But in the purest sense, you can forget about status. This is about a gifted basketball player reaching his potential. That’s what Brooks wants for Wall. And despite moments of bravado, it’s also Wall’s greatest motivation.

This season, Wall averaged 23.1 points, 10.7 assists and a league-leading 2.1 steals per game. He shot a career-high 45.1 percent. He enjoyed his most efficient season while taking more shots (18.4 per game) than ever. It’s a testament to the work he put in, even while rehabbing his knees, as well as Brooks’s understanding of how to get the most out of great point guards. Wall also says he’s healthier than he has been in years. And through experience, he has learned how best to use his talents to attack the game.

“Could I have done this three, four years ago? No, not then,” Wall said. “For one thing, I wasn’t healthy. I was playing through all these nagging problems with my knees and other things. It was limiting me. I wasn’t as confident in my shot as I am now. Plus, I know so much more about the game, and my teammates — how good all those guys are, how they’ve elevated their games, the roster we have now — have helped me elevate my game, too.”

How good has Wall been this season? He became the first player in NBA history to finish with at least 1,800 points, 800 assists, 150 steals and 50 blocks in a season, numbers that make him sort of like the 6-foot-4 version of Milwaukee’s do-it-all prodigy, Giannis Antetokounmpo. Although Wall is in the statistical shadows of MVP front-runners Russell Westbrook and James Harden this season, he has accomplished plenty if you look beyond triple-doubles.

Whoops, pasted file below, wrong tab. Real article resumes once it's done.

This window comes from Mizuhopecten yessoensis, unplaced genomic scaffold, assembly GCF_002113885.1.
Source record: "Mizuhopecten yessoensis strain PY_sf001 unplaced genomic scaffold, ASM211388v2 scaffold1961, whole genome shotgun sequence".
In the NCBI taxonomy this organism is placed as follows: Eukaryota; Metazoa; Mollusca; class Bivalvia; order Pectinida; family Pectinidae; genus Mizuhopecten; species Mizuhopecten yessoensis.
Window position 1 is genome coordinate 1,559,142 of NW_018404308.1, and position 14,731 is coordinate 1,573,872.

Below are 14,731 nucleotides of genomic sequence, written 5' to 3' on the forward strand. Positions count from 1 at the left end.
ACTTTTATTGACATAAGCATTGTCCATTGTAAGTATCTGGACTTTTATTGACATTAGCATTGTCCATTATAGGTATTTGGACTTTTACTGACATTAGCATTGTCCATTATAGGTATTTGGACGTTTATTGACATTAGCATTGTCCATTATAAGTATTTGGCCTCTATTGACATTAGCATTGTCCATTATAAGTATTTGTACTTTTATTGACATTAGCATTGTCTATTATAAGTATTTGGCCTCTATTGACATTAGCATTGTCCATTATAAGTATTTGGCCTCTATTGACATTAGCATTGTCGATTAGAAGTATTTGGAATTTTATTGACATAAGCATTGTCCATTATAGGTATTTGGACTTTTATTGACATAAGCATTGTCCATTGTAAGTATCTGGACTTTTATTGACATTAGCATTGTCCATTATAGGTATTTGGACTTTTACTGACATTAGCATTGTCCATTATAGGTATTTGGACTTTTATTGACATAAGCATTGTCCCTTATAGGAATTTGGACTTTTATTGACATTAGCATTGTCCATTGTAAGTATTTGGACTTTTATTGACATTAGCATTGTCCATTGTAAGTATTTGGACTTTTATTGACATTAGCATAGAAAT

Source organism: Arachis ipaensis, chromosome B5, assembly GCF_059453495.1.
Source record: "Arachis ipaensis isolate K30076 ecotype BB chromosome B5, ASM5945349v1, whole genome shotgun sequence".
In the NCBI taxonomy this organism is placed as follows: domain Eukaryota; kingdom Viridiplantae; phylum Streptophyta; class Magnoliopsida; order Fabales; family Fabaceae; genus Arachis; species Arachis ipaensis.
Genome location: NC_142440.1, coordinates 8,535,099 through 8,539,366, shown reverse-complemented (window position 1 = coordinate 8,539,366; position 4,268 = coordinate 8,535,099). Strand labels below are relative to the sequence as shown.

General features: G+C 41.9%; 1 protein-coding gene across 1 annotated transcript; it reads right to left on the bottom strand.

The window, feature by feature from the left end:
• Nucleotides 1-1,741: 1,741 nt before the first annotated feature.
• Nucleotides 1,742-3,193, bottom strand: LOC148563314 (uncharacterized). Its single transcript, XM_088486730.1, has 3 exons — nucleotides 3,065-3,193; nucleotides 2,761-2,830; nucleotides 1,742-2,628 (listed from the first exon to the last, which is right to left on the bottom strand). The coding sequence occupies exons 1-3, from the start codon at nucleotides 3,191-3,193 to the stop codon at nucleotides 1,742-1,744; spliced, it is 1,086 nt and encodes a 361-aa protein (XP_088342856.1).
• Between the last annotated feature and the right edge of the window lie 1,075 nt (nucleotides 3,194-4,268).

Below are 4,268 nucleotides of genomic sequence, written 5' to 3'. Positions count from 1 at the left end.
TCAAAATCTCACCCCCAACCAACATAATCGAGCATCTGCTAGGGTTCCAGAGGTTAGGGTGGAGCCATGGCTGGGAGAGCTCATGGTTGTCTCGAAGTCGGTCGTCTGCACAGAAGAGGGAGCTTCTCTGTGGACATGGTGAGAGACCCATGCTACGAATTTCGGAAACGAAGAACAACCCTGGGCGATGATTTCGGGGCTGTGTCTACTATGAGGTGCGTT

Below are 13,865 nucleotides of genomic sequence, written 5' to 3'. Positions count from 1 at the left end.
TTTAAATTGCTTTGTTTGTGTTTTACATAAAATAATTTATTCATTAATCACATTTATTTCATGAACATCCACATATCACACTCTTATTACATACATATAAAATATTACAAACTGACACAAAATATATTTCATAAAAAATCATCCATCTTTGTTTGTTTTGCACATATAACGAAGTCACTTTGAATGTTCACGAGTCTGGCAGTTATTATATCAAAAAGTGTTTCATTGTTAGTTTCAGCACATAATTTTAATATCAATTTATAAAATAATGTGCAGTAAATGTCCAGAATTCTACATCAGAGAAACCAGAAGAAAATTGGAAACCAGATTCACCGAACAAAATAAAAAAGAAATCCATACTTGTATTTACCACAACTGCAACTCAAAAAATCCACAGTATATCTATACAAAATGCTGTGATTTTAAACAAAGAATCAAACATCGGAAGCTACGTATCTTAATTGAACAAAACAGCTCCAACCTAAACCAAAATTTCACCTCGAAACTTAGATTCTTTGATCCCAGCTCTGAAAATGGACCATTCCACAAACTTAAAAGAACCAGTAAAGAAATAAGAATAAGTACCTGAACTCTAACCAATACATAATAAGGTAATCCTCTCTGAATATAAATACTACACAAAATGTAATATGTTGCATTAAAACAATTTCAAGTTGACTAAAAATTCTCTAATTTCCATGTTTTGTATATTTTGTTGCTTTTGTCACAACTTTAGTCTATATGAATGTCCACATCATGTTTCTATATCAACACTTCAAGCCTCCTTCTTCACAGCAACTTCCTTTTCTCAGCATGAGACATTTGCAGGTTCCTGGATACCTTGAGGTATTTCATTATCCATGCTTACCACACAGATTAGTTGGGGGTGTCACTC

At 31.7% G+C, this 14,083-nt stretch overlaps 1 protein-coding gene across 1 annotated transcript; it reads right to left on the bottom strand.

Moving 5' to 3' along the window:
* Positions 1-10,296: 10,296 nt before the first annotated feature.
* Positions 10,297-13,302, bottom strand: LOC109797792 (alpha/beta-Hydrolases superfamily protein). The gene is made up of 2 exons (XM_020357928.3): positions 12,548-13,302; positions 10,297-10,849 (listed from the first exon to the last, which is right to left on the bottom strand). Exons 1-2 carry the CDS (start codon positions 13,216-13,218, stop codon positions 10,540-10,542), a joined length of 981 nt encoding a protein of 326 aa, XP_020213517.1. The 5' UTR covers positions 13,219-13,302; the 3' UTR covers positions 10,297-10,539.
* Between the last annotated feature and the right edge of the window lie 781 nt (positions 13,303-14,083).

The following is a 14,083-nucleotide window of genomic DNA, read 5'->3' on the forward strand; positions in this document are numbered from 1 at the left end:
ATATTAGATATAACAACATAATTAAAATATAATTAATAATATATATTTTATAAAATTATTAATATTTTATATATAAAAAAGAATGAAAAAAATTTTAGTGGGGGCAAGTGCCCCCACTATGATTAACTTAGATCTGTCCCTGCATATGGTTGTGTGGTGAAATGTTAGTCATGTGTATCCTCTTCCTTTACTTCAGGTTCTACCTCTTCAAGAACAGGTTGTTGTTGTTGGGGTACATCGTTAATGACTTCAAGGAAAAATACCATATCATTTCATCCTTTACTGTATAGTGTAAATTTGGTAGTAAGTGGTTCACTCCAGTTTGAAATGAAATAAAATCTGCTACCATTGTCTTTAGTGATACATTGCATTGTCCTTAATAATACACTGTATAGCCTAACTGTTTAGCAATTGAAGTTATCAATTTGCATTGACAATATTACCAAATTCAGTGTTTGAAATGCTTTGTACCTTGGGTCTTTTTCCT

Wall is just the third player in league history to average at least 23 points, 10 assists and two steals in a season, joining Michael Adams (in 1990-91) and Russell Westbrook (2015-16). Take away the steals, and Wall’s season represents just the 12th in league history in which a player averaged at least 23 points and 10 assists.

Only seven players have accomplished 23 and 10: Oscar Robertson (five times), Westbrook (twice), Magic Johnson, Tiny Archibald, Adams, Harden and Wall. When it comes to scoring and distributing, Wall has had one of the greatest seasons in NBA history. It’s just unfortunate for him that he did it while Westbrook and Harden went bananas.

But when you consider every skill asked of a point guard in this era — offense, defense, leadership, energy — Wall doesn’t have to bow to Westbrook, Steph Curry or any of his elite brethren. For what the Wizards needed, for what Brooks needed, he has been an ideal fit.

“I feel like, if I average 18 [points] and 12 [assists], that’s not good enough,” Wall said. “The game is different, and if you have the skills to attack and play downhill, you have to do more. Coach Brooks really understands that. They’re looking at so many point guards to average over 22, 25, 26 points. My job is to get everybody involved, but also to be aggressive and be a scorer at the same time. I understand everything involved so much better now.”

This season may stand up as Wall’s best statistical year. It’s hard to imagine him doing much more, especially scoring, if the Wizards can maintain a quality roster. But in terms of efficiency, impact and winning, this should be only the start of the next phase of Wall’s career.

As the playoffs begin, it’s prove-it time for this season. But the demand for excellence — from Brooks and from Wall — will last much longer.